The 27th annual conference and exhibition of the American Wind Energy Association (AWEA), will be from June 15-18 in Austin, the state capital. Also in Austin, regulators from the Public Utilities Commission (PUC) are set to consider the integrated resource plan of Central and South West Services (CSW) on June 4. If the proposed resource mix is approved by the July 30 deadline the utility will issue a request for proposals for up to 75 MW of renewables, of which 40-50 MW would be wind.
Although a favourable outcome is expected, the result is nowhere near as certain as AWEA made it sound in a pre-conference publicity statement on May 6. "Texas' vast wind resource will continue to be developed through a 40 MW project planned by Texas Utilities and a new 75 MW project by CSW," said AWEA. But there is little indication that the long heralded Big Springs 40 MW is ready to go ahead, or that the entire 75 MW earmarked for renewables in CSW's yet-to-be-approved resource plan will be allocated to wind.
One big one
A single large wind farm is the most likely development if CSW's proposed resource mix is approved. It would provide power for the utility's green pricing plan, "Clear Choice," which is planned to give customers the option of paying a premium for 25%, 50% or 100% of their electricity from renewables sources (for details see pages 32-33).
CSW already operates one of the state's two wind farms, a 6 MW plant of Zond turbines in West Texas. The other wind farm, the 35 MW Van Horn wind plant in Culberson County, also in West Texas, sends power from the Kenetech turbines to the Lower Colorado River Authority. Some of the power from that project is also bought by the City of Austin.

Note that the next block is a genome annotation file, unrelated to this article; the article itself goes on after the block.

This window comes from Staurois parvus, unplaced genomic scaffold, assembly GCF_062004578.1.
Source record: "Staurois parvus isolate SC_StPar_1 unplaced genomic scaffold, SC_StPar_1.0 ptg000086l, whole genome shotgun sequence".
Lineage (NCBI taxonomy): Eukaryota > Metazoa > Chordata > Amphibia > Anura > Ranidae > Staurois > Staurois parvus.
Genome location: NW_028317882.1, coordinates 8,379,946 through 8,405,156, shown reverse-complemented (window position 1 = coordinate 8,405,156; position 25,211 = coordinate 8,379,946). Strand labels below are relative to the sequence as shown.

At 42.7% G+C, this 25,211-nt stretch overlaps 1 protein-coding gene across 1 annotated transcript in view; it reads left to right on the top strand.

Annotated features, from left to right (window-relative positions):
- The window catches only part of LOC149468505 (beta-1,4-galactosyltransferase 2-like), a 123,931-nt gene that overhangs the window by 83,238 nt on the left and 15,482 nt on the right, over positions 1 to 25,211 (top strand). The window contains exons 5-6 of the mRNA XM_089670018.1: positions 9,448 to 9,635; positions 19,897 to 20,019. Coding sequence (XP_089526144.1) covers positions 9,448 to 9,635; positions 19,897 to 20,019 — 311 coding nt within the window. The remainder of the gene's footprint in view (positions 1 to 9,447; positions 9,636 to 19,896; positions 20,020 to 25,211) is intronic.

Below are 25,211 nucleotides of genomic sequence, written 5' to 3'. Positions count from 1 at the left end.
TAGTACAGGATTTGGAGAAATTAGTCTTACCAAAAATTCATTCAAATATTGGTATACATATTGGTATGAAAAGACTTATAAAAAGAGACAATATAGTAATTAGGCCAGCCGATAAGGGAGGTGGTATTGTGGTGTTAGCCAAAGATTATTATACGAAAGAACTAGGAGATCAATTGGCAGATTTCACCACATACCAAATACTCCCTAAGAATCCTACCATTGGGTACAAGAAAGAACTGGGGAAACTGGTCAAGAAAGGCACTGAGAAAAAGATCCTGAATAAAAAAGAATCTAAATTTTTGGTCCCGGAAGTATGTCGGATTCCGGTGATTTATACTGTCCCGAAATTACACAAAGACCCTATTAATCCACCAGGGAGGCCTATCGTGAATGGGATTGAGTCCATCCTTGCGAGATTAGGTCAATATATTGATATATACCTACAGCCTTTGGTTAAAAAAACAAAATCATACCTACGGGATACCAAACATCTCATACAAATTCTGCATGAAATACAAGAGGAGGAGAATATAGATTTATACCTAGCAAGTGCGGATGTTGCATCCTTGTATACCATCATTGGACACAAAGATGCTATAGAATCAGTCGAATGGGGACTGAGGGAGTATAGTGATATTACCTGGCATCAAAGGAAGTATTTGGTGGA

The separate proposal for a 40 MW wind farm at Big Springs is for the utility Texas Utilities. The project has long been in the works and is way behind schedule. It, too, is to provide power to a green pricing scheme. The plant, proposed by New World Power, was to have consisted of German Enercon E-40 turbines and to have been on-line in the autumn of last year. It encountered problems after Kenetech sued Enercon and New World to halt importation or manufacture of the German design to the United States, claiming it infringed Kenetech's technology patents.
The lawsuit is unresolved, but Kenetech successfully got the turbines banned after an 18 month probe by the US International Trade Commission. Enercon pulled out and Vestas technology from Denmark was chosen instead. But the project is stalled. Texas Utilities officials say they have not heard anything regarding the proposal in some months. After researching the question, Jim Lawrence responded, "I understand New World Power is still trying to get financing for the project."